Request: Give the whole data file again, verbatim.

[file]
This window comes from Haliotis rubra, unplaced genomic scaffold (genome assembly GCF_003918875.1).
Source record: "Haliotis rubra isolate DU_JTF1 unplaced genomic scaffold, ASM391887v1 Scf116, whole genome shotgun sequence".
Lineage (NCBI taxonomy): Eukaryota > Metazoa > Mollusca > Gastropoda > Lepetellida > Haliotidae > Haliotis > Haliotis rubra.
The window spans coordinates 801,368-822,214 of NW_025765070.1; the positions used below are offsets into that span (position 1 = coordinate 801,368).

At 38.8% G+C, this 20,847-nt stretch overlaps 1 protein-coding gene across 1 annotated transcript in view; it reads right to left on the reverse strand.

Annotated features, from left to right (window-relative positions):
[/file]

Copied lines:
This window comes from Haliotis rubra, unplaced genomic scaffold (genome assembly GCF_003918875.1).
Source record: "Haliotis rubra isolate DU_JTF1 unplaced genomic scaffold, ASM391887v1 Scf116, whole genome shotgun sequence".
Lineage (NCBI taxonomy): Eukaryota > Metazoa > Mollusca > Gastropoda > Lepetellida > Haliotidae > Haliotis > Haliotis rubra.
The window spans coordinates 801,368-822,214 of NW_025765070.1; the positions used below are offsets into that span (position 1 = coordinate 801,368).

At 38.8% G+C, this 20,847-nt stretch overlaps 1 protein-coding gene across 1 annotated transcript in view; it reads right to left on the reverse strand.

Annotated features, from left to right (window-relative positions):